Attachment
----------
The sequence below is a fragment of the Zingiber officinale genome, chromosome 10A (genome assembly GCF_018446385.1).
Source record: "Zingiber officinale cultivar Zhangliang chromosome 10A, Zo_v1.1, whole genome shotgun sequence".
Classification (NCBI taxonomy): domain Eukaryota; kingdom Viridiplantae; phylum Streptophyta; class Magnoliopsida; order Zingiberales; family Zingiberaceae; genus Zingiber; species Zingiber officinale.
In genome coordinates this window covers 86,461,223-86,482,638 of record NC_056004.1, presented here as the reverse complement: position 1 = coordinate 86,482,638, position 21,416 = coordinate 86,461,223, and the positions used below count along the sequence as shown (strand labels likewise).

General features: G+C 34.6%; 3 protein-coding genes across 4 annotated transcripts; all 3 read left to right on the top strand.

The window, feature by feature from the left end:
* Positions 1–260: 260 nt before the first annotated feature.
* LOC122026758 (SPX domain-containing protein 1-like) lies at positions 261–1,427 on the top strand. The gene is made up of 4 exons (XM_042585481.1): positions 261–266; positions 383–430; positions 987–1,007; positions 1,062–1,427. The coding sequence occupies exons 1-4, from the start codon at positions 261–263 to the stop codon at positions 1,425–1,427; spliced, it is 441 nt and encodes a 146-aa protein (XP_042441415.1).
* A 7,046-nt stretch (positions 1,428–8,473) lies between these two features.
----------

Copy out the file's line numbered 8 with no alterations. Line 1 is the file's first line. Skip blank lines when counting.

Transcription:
* LOC122026758 (SPX domain-containing protein 1-like) lies at positions 261–1,427 on the top strand. The gene is made up of 4 exons (XM_042585481.1): positions 261–266; positions 383–430; positions 987–1,007; positions 1,062–1,427. The coding sequence occupies exons 1-4, from the start codon at positions 261–263 to the stop codon at positions 1,425–1,427; spliced, it is 441 nt and encodes a 146-aa protein (XP_042441415.1).